Factbox: How 'territorial' taxing of foreign profit might work
(Reuters) - Many large corporations want the U.S. government to adopt a "territorial system" that would exempt their active overseas corporate profits from U.S. taxes, in whole or in part.
John Engler, head of the Business Roundtable, a group that lobbies for corporate chief executives, said on Thursday that President Barack Obama might back such a change. A White House spokesman responded by saying that Obama "does not believe that a pure territorial system is the best way" to reduce corporate taxes.
That comment left the door open to something less than a "pure" system, perhaps one that resembles systems in place in other countries that exempt only some overseas profits.
Opponents say alternatives should be considered, however, such as repealing a law that lets companies defer payment of taxes on foreign profits and making those profits subject to immediate taxation, just like U.S. domestic profits.
Here is a look at the current law on taxing international profits of corporations and some reform proposals.
CURRENT LAW. The top U.S. corporate income tax rate is 35 percent. Profits earned in the United States are taxed at that rate on a current basis, meaning right away.
Most foreign profits are not taxed on a current basis because of another law that allows income tax to be deferred on overseas profits as long as they are not brought into the United States. Corporations with overseas profits must pay tax on them to the host country where they are booked. But as long as those profits stay outside the United States, no U.S. tax is due.
As a result, more than $1.5 trillion in corporate profits is estimated to be parked overseas avoiding U.S. tax. Much of these unrepatriated profits belong to large technology and drug firms.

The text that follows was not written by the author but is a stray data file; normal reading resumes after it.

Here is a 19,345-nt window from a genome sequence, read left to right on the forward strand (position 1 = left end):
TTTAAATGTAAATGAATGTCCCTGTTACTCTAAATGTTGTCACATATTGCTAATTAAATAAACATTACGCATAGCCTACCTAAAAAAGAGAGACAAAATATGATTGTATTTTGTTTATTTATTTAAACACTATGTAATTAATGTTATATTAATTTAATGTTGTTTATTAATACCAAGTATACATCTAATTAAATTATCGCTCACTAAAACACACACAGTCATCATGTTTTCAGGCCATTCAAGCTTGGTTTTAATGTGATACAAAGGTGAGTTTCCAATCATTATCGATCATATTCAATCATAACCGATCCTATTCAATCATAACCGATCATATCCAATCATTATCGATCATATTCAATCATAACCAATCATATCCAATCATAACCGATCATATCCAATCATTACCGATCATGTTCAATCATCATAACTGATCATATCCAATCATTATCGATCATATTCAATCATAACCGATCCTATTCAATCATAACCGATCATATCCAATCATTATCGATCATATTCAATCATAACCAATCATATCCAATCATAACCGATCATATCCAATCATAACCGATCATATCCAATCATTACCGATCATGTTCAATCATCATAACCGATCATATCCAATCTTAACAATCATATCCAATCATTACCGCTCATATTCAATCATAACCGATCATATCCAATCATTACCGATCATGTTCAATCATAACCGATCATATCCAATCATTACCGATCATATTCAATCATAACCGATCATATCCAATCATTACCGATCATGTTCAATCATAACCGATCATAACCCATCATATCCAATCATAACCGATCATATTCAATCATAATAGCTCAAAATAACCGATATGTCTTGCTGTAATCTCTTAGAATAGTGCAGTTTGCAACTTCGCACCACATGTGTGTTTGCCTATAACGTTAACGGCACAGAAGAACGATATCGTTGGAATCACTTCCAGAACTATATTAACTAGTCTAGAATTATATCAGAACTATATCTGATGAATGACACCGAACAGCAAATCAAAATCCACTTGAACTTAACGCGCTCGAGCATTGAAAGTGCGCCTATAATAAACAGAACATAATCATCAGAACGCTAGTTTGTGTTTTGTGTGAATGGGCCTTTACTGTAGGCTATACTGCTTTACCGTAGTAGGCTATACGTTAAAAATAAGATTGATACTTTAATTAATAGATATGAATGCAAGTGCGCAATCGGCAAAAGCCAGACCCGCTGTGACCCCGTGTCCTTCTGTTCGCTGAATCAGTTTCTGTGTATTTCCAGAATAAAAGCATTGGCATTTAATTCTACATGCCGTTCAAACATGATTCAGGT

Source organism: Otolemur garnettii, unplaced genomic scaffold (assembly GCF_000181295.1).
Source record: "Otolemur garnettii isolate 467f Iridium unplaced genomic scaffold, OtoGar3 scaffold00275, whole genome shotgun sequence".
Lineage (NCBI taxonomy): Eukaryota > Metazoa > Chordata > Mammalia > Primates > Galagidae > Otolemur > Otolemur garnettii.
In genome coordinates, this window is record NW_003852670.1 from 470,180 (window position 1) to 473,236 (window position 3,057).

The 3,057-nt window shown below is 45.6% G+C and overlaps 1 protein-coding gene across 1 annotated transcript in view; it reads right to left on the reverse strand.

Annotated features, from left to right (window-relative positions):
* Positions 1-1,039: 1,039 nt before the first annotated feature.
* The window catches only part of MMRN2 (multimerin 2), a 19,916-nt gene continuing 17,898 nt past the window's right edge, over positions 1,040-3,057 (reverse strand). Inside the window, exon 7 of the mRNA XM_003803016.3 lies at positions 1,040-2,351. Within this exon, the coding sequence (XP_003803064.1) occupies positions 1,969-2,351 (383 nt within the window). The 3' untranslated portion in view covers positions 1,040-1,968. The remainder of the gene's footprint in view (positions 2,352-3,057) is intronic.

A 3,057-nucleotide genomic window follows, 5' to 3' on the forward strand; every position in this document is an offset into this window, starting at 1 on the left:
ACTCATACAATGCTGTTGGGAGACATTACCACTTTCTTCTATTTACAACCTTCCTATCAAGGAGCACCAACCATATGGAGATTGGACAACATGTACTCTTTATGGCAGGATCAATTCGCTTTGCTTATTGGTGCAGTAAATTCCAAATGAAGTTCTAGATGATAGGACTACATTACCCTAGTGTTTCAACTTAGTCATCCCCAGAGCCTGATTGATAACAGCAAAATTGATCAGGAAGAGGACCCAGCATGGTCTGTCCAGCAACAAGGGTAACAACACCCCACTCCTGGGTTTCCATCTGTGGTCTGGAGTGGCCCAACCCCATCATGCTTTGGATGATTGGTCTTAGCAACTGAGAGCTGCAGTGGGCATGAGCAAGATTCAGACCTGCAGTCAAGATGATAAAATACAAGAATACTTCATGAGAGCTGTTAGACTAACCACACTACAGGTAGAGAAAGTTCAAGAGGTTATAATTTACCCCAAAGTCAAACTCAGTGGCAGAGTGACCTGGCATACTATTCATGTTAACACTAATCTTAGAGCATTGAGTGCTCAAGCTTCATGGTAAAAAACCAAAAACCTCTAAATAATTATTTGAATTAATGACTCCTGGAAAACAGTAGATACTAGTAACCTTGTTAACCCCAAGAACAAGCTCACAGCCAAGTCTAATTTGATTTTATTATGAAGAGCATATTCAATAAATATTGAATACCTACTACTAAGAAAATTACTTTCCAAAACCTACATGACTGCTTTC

TERRITORIAL SYSTEM. This proposal would exempt active overseas profits from U.S. taxes.
Passive income - for things like investments an owner is not actively involved in - is subject to immediate taxation under U.S. rules, though there are ways around that as well.
In its purest form, a "territorial system" would mean repealing the deferral law and exempting all active foreign profits earned by U.S. companies from taxation. Such a system would let U.S. companies bring home foreign profits tax-free.
Previous actual proposals have been more limited, however, including one put forward by Congress's nonpartisan Joint Committee on Taxation, and one made in 2005 by a presidential tax reform panel assembled by the Bush administration.
Many countries have territorial systems, but they limit the amounts and types of foreign profit that are exempted from taxation, as the earlier U.S. proposals did.
Critics of a territorial system say it would give U.S. corporations a strong incentive to move even more income and jobs offshore. Backers say this problem could be addressed by lowering the corporate income tax rate to a level closer to other countries' rates and by making other adjustments.
REPEAL OF DEFERRAL. An alternative to the territorial system would be to end the law that allows deferral of U.S. taxes on foreign profits. If this law were repealed, all active corporate profits - at home and abroad - would be taxed on a current basis at the full rate of 35 percent, minus credits for foreign taxes paid and other tax breaks.
PARTIAL REPEAL OF DEFERRAL. Another option might be to repeal deferral only partially, perhaps rolling it back only for tax-haven countries targeted by the government. Choosing which countries to target would be a process fraught with politics.
Obama has proposed this in past budget proposals. He may do the same again, as the White House is only likely to move away from that idea in the context of broader tax reform.
Another way might be to end deferral for countries with tax rates that are too far below the U.S. rate. A third approach might be to end deferral for profits made in the production of goods that are then imported into the United States. But tracing their origins would be complicated.
(Additional reporting by Kim Dixon; Editing by Eric Walsh)
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